New York City’s Rikers Island jail has long been known as one of the worst such institutions in the country. Now, a new book by Dr. Homer Venters, the former chief medical officer for New York City’s Correctional Health Services, outlines just how deadly Rikers Island is.
From 2008 to 2017, Venters oversaw the health care of Riker’s Island inmates, and his book, “Life and Death in Rikers Island,” examines the health risks of mass incarceration.
Jail Attributable Deaths
From 2010 to 2016, 112 people died in the jails of New York City. Approximately 15 percent – as estimates range between 10 and 20 percent – of those deaths were “jail attributable” in Venters’ words, meaning they resulted because of actions occurring within the jail.
Even more frightening, Venters alleges that in some years, half of all jail deaths were jail attributable. Most of those actions resulted from beatings by fellow inmates or by guards.
Slip and Falls
When Venters and his staff began looking into jailhouse injuries, they found that the bulk of them resulted from fights between inmates. However, the second highest category of jail injuries was listed in official records as “slip and falls.”
Venters and staff put together a surveillance system for documenting slip and fall injuries, and they discovered that inmates were telling the medical staff that they “slipped and fell” when they came for treatment, rather than telling the truth: Corrections officers had beaten them.
Inmates feared retaliation, so if a guard broke an inmate’s nose, the inmate would tell healthcare providers that his nose was broken in a shower slip and fall. Further investigation by Venters showed that many inmate injuries, as reported, made little sense when compared to their stories of how the injuries occurred. He gives as an example an inmate with a broken jaw who claimed he fell off the toilet.
Hiding Injured Inmates
Venters also found that guards hurt some inmates so severely that they would hide them, moving the injured party to out-of-the-way cells. In December 2012, some guards went further, beating two inmates were who strapped to gurneys and in the jail’s medical clinic.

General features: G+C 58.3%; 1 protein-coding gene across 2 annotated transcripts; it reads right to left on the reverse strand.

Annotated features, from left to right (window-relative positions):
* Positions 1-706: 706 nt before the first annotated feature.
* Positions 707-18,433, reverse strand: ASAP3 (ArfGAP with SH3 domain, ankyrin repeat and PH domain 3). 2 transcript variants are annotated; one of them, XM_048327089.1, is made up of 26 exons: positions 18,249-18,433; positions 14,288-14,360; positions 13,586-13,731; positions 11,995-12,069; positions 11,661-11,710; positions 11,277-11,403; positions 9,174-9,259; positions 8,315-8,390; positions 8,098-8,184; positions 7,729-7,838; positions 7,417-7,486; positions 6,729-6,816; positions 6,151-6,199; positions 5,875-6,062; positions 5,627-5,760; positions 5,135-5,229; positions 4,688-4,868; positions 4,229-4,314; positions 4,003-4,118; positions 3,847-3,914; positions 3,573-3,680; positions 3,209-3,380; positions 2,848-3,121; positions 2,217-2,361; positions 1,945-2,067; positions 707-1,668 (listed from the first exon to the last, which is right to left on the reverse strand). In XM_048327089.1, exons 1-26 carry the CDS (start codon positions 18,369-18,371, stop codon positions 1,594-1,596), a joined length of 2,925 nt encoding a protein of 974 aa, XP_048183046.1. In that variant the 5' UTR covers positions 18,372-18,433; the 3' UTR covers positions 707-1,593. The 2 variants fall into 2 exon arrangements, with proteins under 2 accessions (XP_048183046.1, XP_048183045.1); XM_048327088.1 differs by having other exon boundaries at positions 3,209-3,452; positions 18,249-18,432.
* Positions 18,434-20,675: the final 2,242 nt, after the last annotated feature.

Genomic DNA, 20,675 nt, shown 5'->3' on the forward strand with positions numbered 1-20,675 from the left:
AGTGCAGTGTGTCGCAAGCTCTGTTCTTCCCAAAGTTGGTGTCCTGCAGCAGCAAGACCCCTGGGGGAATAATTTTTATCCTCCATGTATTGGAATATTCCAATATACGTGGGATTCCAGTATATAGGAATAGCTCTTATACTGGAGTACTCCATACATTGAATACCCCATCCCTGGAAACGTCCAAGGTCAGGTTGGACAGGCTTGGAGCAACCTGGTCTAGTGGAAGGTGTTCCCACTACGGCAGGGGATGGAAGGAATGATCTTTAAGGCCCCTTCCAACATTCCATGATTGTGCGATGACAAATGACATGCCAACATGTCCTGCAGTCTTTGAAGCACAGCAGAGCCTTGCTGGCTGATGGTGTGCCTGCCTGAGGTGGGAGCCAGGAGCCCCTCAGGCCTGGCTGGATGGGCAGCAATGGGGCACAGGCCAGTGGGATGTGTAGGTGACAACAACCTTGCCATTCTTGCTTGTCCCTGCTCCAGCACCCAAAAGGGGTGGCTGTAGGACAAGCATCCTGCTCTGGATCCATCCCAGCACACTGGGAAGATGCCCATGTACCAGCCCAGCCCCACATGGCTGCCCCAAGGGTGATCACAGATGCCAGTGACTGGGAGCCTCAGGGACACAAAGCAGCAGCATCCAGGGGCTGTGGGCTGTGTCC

The guards told the clinic’s staff to move into the back of the clinic, then began beating the inmates. While there was a formal investigation into this incident, no criminal charges against the corrections officers were filed.
Beaten to Death
A kidney dialysis patient, Ronald Spear, was not feeling well and repeatedly asked to see a doctor. Finally, he snuck out of his assigned dorm and went to the nearby medical office.
An officer named Brian Coll stopped him, and the two began fighting. Two other guards pinned Spear down, but Coll started to kick the inmate repeatedly in the head. Spear died within minutes.
During Coll’s 2016 trial, three members of the medical staff appeared on the witness stand. Their testimony gave credence to medical staff ignoring what guards did to inmates. A nurse on duty testified that although she heard sounds outside of her office like “bodies hitting the ground,” she didn’t investigate.
Neither did the doctor on duty, who said he was busy with paperwork. It wasn’t until a police captain came into the medical clinic and asked the doctor to look at Spear that the doctor saw him, and pronounced him as not having a pulse.
Searching for Patients
Venters says that Rikers Island guards used paper logbooks to record inmates’ comings and goings, and in many cases, inmates were moved without any records. Because of this haphazard inmate tracking, medical staff had to search all over the facility looking for their patients.
Venters calls this archaic system “the single greatest contributor to neglect and abuse in jails.”
Placing the Blame
Who is responsible for this devastating state of affairs at Rikers Island, which New York City Mayor Bill de Blasio has vowed to close? Venters blames City Hall, which he says has ignored the conditions in the jails and allowed a culture of “mismanagement and brutality” to take hold.
Venters places equal blame on both de Blasio and his predecessor, Michael Bloomberg, stating, “ I have seen remarkable consistency in how the incompetence of the correctional service was not only tolerated but also supported.”
Inmates have the right not to be abused. If you or a loved one has suffered mistreatment in jail or prison, you have legal options and may be entitled to compensation. CALL US at 866.836.4684 or Connect Online to learn how we can help you file a federal civil rights lawsuit.